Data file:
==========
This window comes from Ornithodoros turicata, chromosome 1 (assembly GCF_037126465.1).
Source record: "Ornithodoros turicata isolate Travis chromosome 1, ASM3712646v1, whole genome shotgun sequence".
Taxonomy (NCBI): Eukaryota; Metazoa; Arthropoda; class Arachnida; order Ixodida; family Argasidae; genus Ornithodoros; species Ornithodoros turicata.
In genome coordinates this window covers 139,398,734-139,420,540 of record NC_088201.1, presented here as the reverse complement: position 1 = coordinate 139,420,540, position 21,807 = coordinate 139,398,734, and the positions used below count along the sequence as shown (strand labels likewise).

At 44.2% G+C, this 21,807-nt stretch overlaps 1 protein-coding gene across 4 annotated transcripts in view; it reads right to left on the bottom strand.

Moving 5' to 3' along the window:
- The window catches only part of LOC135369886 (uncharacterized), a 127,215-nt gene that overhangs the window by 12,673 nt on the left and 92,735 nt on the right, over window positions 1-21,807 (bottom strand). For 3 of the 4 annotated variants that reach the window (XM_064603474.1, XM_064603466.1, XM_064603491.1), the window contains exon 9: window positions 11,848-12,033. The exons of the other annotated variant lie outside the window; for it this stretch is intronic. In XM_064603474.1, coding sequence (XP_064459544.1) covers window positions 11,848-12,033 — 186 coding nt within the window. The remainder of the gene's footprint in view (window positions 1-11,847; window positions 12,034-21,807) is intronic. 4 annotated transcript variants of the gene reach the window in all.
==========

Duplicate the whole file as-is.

This window comes from Ornithodoros turicata, chromosome 1 (assembly GCF_037126465.1).
Source record: "Ornithodoros turicata isolate Travis chromosome 1, ASM3712646v1, whole genome shotgun sequence".
Taxonomy (NCBI): Eukaryota; Metazoa; Arthropoda; class Arachnida; order Ixodida; family Argasidae; genus Ornithodoros; species Ornithodoros turicata.
In genome coordinates this window covers 139,398,734-139,420,540 of record NC_088201.1, presented here as the reverse complement: position 1 = coordinate 139,420,540, position 21,807 = coordinate 139,398,734, and the positions used below count along the sequence as shown (strand labels likewise).

At 44.2% G+C, this 21,807-nt stretch overlaps 1 protein-coding gene across 4 annotated transcripts in view; it reads right to left on the bottom strand.

Moving 5' to 3' along the window:
- The window catches only part of LOC135369886 (uncharacterized), a 127,215-nt gene that overhangs the window by 12,673 nt on the left and 92,735 nt on the right, over window positions 1-21,807 (bottom strand). For 3 of the 4 annotated variants that reach the window (XM_064603474.1, XM_064603466.1, XM_064603491.1), the window contains exon 9: window positions 11,848-12,033. The exons of the other annotated variant lie outside the window; for it this stretch is intronic. In XM_064603474.1, coding sequence (XP_064459544.1) covers window positions 11,848-12,033 — 186 coding nt within the window. The remainder of the gene's footprint in view (window positions 1-11,847; window positions 12,034-21,807) is intronic. 4 annotated transcript variants of the gene reach the window in all.